What third-party delivery marketplaces are doing, and not doing, for restaurants during pandemic
Source: Restaurant Hospitality
Last week, when Grubhub announced it was suspending some fees for independent restaurants in light of the coronavirus pandemic, the third-party marketplace was applauded. But the details the company provided were few, leaving industry leaders and operators frustrated and confused in an already scary and uncertain time.
For a while now, there has been a fair amount of skepticism from operators about the benefits of their third-party marketplace partnership. These marketplaces, like Grubhub Doordash, Uber Eats and Postmates, can charge as much as 30% commission fee to restaurants per order. States and cities have looked to cap fees in the past, and yesterday, the National Restaurant Association offered guidance for state associations, which included a cap or reduction of delivery fees.
None of the major third-party services have offered to waive or cap fees broadly, though. And the concessions these companies are making at this time ring hollow to some.
Operators and diners have questioned how these apps are promoting themselves to customers during this crisis.
"Grubhub's announcement that they will eliminate fees on 'qualified independent restaurants' is a positive step during this state of emergency, but their press release creates confusion during a very uncertain time," said Andrew Rigie, the executive director of the NYC Hospitality Alliance upon hearing Grubhub's announcement. But, as was later clarified, Grubhub is not actually eliminating fees, it's suspending collection of its marketing fee for independent restaurants who sign up for the service and who agree to work with the service for one year.
Here's a running list of how the major third-party marketplaces are adjusting their business relationships with restaurants in response to the coronavirus pandemic.
The company is offering an "emergency waiver" on fees charged to new restaurants that sign up for Postmates.
Eligible independent restaurants were able to sign up for a deferral of marketing fees on March 16 and can do so until the 29th. This date may be adjusted as the situation changes. Restaurants are required to sign up for Grubhub for one year to opt-in to this deferral.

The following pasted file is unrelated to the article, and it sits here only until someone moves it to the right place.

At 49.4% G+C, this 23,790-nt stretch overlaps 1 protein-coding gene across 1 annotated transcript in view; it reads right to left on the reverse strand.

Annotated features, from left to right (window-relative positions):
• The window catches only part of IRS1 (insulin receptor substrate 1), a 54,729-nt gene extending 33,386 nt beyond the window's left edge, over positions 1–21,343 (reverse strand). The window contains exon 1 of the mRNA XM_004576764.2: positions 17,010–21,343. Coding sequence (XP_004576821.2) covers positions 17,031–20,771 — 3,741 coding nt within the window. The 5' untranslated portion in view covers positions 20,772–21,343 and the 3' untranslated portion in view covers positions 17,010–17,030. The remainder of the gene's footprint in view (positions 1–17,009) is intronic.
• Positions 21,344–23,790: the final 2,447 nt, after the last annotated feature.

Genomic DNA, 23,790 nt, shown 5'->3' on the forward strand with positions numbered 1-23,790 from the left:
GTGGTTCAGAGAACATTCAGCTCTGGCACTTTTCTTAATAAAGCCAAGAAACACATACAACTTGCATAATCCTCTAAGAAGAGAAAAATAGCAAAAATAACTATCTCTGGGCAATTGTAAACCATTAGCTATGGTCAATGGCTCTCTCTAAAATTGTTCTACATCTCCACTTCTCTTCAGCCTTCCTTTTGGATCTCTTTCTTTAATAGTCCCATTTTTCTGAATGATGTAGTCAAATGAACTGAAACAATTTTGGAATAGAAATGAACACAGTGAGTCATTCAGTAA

This deferral is in regards to marketing commissions specifically, and the restaurant will still be responsible for paying delivery commissions.
After the deferral period has ended (which is currently set for March 29, but could change) the restaurant will resume paying their contracted commission rate, but will not be repaying deferred fees for a two-week period.
At the end of those two weeks, the restaurant will continue to pay its contracted marketing commission rate and start repayment on the deferred fees in four equal installments over a period of four weeks.
After those four weeks of repayment, the restaurant will return to paying their contracted marketing commission rate.
Restaurants have the option to receive daily payouts rather than waiting until the end of the week to see revenue from deliveries.
Uber Eats is the waiving delivery fee that customers pay for orders from independent restaurants and increasing its marketing efforts. For this purpose, Uber Eats is classifying independent restaurant as all non-franchise restaurants that are independent of a national chain.
No commission for 30 days for new independent restaurants in the U.S. that sign up for DoorDash now or through April. But existing DoorDash restaurants will pay no commission fees on pickup orders.
DoorDash will add more than 100,000 independent restaurant partners to DashPass, its subscription program which offers $0 delivery for consumers, for free. Restaurant partners with Caviar, a third-party marketplace owned by DoorDash, will be able to participate in a $0 delivery fee program.
DoorDash is earmarking up to $20 million in merchant marketing programs.